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Water content thresholds recommended for Gardenia jasminoides

March 23, 2015
American Society for Horticultural Science
Researchers compared growth of two Gardenia jasminoides cultivars -- slow-growing and challenging 'Radicans', and fast-growing 'August Beauty' -- at various volumetric water content thresholds to determine how irrigation could be applied more efficiently without negatively affecting plant quality. Results indicated that the cultivars responded similarly to volumetric water thresholds in terms of plant growth. The study contains recommendations for optimal thresholds that can allow for more efficient irrigation without having a negative impact on growth.

Cultivars 'Radicans' and 'August Beauty' were used in a study that showed that soil moisture sensor technology can be effective for controlling growth of the cultivars.
Credit: Amanda Bayer

More efficient irrigation management has become a primary focus in sustainable container plant production as growers look for ways to improve resource use and mitigate negative environmental impacts of fertilizers and pesticides that are often found in nursery runoff. Among the new technologies for increasing irrigation efficiency is the use of soil moisture sensors for automated irrigation. The practice allows nursery personnel to schedule plant irrigation when substrate volumetric water content drops below a certain threshold, thus improving irrigation efficiency by applying water only when needed.

Amanda Bayer, John Ruter, and Marc W. van Iersel from the Department of Horticulture at the University of Georgia published a research study in the HortScience in which they compared the growth of Gardenia jasminoides 'August Beauty' and 'Radicans' grown at various volumetric water control thresholds. Their experiments were designed to determine whether irrigation can be applied more efficiently without having a negative impact on plant quality. The study was done at both the University of Georgia Horticulture Farm in Watkinsville, Georgia and at the University of Georgia Tifton campus so the scientists could compare plant responses under different environmental conditions. Substrate water content, irrigation volume, and plant growth were analyzed at both locations.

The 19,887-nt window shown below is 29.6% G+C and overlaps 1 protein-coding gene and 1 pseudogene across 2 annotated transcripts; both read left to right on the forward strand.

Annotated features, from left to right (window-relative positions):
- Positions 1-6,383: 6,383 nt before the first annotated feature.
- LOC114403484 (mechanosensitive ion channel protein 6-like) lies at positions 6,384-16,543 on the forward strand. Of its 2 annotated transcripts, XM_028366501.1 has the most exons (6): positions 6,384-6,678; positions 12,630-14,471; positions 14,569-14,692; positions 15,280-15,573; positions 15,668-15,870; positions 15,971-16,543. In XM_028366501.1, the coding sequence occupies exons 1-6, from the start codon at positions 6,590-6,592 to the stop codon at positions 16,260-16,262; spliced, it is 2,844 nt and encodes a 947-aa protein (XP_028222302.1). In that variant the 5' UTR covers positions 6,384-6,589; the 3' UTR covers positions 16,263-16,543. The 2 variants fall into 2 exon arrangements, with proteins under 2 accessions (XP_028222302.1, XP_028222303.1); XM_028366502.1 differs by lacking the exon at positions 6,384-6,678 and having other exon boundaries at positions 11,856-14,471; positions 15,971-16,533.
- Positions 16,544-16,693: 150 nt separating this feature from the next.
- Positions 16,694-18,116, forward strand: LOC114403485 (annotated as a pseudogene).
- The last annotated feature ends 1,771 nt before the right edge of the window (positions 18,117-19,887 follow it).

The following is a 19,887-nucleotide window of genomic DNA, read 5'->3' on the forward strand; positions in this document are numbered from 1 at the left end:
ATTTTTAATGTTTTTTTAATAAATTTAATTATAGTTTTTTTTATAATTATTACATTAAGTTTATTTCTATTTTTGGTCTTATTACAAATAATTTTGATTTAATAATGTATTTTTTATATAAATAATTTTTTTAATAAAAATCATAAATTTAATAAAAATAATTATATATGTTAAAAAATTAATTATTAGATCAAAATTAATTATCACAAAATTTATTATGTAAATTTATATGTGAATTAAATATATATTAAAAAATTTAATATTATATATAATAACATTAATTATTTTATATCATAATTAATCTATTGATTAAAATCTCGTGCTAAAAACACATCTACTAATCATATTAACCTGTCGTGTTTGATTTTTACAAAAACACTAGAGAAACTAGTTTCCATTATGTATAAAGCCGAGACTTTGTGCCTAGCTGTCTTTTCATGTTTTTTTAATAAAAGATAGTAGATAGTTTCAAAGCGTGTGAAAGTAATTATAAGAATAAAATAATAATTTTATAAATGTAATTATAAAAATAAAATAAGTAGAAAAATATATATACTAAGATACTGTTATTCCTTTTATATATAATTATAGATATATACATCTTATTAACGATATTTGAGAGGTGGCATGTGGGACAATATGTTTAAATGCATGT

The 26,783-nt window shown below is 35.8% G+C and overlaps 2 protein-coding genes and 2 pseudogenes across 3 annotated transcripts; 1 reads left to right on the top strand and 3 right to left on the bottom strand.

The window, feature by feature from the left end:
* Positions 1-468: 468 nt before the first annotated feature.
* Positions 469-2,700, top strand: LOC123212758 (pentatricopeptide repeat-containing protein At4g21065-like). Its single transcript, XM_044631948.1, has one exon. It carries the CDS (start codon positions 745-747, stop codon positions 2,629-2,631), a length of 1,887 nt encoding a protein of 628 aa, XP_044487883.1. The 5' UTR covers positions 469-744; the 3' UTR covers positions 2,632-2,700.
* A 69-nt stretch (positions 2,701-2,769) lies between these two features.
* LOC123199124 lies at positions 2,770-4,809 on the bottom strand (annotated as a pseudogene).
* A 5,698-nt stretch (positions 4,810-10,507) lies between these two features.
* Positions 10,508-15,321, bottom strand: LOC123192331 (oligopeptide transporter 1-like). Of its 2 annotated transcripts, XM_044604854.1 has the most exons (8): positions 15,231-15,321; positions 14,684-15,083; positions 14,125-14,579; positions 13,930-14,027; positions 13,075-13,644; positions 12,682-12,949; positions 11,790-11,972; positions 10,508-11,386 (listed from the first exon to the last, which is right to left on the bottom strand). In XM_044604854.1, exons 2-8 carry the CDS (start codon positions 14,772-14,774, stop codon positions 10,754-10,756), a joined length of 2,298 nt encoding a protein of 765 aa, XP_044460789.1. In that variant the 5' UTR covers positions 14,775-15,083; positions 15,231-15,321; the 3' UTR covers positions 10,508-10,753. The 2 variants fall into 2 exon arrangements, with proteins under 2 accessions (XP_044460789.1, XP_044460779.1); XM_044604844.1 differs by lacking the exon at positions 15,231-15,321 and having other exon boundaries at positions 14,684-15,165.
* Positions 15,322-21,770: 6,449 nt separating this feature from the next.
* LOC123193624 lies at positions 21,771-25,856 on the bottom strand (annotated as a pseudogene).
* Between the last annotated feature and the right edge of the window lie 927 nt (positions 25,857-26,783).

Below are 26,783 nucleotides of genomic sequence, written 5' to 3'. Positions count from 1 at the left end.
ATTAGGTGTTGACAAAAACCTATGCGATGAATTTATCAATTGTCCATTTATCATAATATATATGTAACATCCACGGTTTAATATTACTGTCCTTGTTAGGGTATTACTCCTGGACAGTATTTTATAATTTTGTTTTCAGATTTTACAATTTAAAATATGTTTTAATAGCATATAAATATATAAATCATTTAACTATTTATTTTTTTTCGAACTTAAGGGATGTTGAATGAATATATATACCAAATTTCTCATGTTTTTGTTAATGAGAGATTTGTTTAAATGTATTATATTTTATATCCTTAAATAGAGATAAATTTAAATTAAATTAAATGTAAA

"Our results showed that 'August Beauty' and 'Radicans' had similar growth responses to volumetric water control thresholds, indicating that the challenges in 'Radicans' production are not solely related to irrigation management," the authors said. "Height, width, shoot dry weight, root dry weight, and leaf size were reduced at the 0.20- and 0.30-m3·m-3 thresholds compared with the 0.40- and 0.50-m3·m-3 thresholds."

Results demonstrated that the 0.20-m3·m-3 threshold was insufficient for root establishment, leading to high mortality rates for both cultivars. "Poor growth at the lower thresholds shows the importance of root establishment using higher thresholds when using deficit irrigation," the authors explained. Little or no difference in growth was found between the 0.40- and 0.50-m3·m-3 water content thresholds for either cultivar. Irrigation was more efficient at the 0.40-m3·m-3 thresholds with little leaching observed.

"These results show that cultivars with different growth habits respond similarly to volumetric water content thresholds, and that alteration of volumetric water content can be used for growth control," the authors said.

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Journal Reference:

  1. Amanda Bayer, John Ruter And Marc W. Van Iersel. Automated Irrigation Control for Improved Growth and Quality of Gardenia jasminoides ‘Radicans’ and ‘August Beauty. HortScience, January 2015

Cite This Page:

American Society for Horticultural Science. "Water content thresholds recommended for Gardenia jasminoides." ScienceDaily. ScienceDaily, 23 March 2015. <>.
American Society for Horticultural Science. (2015, March 23). Water content thresholds recommended for Gardenia jasminoides. ScienceDaily. Retrieved May 29, 2017 from
American Society for Horticultural Science. "Water content thresholds recommended for Gardenia jasminoides." ScienceDaily. (accessed May 29, 2017).